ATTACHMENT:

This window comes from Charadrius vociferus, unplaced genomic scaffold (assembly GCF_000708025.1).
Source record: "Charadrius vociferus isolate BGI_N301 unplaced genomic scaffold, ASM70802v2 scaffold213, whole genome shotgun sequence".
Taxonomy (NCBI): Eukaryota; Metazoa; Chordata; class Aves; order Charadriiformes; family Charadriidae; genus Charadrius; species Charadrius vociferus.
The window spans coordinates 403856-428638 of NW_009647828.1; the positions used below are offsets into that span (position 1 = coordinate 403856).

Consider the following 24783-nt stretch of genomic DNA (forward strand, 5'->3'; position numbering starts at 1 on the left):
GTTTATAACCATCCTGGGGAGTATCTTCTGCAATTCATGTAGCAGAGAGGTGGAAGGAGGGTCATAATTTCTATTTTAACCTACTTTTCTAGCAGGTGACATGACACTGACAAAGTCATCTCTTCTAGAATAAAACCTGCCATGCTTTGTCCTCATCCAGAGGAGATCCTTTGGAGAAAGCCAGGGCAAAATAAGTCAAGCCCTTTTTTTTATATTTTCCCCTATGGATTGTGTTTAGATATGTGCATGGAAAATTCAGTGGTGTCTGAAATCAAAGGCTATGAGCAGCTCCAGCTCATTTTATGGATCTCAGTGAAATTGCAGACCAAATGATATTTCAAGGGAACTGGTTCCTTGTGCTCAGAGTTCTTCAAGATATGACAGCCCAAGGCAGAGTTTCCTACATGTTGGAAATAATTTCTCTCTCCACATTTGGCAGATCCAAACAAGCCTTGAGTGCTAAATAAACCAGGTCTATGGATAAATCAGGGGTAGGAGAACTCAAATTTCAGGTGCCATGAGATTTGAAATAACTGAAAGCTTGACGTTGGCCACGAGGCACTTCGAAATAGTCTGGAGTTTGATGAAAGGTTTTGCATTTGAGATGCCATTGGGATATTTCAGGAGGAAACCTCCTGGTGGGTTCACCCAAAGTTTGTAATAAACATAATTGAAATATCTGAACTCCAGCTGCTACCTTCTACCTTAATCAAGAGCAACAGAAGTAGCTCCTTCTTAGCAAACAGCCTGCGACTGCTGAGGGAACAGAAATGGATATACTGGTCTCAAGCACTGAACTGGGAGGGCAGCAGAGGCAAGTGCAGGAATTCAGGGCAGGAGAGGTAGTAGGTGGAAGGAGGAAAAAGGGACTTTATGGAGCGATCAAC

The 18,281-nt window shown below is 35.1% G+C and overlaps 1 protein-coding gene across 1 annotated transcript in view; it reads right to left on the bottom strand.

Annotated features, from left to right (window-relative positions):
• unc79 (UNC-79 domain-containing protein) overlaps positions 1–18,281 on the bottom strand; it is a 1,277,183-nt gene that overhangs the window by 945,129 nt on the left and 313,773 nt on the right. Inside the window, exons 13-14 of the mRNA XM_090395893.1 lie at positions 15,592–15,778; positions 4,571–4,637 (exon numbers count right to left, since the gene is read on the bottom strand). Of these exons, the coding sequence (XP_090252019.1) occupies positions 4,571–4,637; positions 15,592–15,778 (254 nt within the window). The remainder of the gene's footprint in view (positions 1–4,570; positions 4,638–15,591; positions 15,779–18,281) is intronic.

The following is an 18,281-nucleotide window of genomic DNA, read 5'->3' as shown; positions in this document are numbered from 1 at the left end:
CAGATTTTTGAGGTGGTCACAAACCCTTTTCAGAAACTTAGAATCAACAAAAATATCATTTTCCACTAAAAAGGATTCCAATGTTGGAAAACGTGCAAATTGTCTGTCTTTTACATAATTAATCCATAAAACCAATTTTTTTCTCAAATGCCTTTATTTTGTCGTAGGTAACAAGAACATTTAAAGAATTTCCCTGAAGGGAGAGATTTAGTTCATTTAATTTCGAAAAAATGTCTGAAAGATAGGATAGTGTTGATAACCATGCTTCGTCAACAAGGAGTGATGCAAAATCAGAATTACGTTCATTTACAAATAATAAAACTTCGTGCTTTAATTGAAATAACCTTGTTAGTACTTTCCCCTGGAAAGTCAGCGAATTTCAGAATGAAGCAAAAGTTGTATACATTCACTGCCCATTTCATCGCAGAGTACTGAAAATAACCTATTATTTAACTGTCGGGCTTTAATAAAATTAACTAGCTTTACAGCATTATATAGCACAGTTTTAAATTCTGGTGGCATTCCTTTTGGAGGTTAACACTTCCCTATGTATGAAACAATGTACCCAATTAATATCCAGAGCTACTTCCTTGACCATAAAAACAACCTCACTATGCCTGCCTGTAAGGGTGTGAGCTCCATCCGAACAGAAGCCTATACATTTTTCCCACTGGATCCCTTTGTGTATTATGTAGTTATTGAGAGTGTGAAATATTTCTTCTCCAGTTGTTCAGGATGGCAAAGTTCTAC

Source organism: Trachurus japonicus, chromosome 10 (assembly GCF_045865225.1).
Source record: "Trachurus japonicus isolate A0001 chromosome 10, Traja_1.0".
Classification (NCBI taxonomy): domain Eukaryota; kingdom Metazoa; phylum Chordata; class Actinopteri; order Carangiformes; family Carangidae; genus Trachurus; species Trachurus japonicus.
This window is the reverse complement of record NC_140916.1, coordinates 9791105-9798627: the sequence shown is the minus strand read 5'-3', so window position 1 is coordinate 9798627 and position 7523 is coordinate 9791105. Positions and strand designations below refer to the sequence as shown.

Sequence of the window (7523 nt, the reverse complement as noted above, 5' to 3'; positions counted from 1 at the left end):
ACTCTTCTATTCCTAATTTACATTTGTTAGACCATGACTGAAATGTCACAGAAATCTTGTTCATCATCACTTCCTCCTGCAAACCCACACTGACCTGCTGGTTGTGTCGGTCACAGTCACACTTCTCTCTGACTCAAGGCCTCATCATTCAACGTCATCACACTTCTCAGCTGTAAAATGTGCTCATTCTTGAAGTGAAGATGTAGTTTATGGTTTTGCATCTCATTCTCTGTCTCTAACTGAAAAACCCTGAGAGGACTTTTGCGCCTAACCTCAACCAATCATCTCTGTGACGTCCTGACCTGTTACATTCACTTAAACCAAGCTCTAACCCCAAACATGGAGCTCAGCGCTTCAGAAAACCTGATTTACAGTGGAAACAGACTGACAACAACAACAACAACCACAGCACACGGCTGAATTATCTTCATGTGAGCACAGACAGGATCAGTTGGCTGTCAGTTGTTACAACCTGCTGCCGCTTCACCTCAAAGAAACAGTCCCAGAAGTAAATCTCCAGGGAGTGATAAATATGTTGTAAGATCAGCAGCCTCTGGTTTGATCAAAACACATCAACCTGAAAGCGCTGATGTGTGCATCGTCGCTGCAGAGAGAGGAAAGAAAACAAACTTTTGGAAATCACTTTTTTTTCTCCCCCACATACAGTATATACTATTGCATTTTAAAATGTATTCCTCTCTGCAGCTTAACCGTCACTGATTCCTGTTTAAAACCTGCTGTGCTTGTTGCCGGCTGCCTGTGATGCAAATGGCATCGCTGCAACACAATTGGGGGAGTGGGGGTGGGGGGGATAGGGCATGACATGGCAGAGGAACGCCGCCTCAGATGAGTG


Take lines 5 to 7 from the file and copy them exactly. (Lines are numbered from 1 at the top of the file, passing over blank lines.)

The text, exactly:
Consider the following 24783-nt stretch of genomic DNA (forward strand, 5'->3'; position numbering starts at 1 on the left):
GTTTATAACCATCCTGGGGAGTATCTTCTGCAATTCATGTAGCAGAGAGGTGGAAGGAGGGTCATAATTTCTATTTTAACCTACTTTTCTAGCAGGTGACATGACACTGACAAAGTCATCTCTTCTAGAATAAAACCTGCCATGCTTTGTCCTCATCCAGAGGAGATCCTTTGGAGAAAGCCAGGGCAAAATAAGTCAAGCCCTTTTTTTTATATTTTCCCCTATGGATTGTGTTTAGATATGTGCATGGAAAATTCAGTGGTGTCTGAAATCAAAGGCTATGAGCAGCTCCAGCTCATTTTATGGATCTCAGTGAAATTGCAGACCAAATGATATTTCAAGGGAACTGGTTCCTTGTGCTCAGAGTTCTTCAAGATATGACAGCCCAAGGCAGAGTTTCCTACATGTTGGAAATAATTTCTCTCTCCACATTTGGCAGATCCAAACAAGCCTTGAGTGCTAAATAAACCAGGTCTATGGATAAATCAGGGGTAGGAGAACTCAAATTTCAGGTGCCATGAGATTTGAAATAACTGAAAGCTTGACGTTGGCCACGAGGCACTTCGAAATAGTCTGGAGTTTGATGAAAGGTTTTGCATTTGAGATGCCATTGGGATATTTCAGGAGGAAACCTCCTGGTGGGTTCACCCAAAGTTTGTAATAAACATAATTGAAATATCTGAACTCCAGCTGCTACCTTCTACCTTAATCAAGAGCAACAGAAGTAGCTCCTTCTTAGCAAACAGCCTGCGACTGCTGAGGGAACAGAAATGGATATACTGGTCTCAAGCACTGAACTGGGAGGGCAGCAGAGGCAAGTGCAGGAATTCAGGGCAGGAGAGGTAGTAGGTGGAAGGAGGAAAAAGGGACTTTATGGAGCGATCAAC

The 18,281-nt window shown below is 35.1% G+C and overlaps 1 protein-coding gene across 1 annotated transcript in view; it reads right to left on the bottom strand.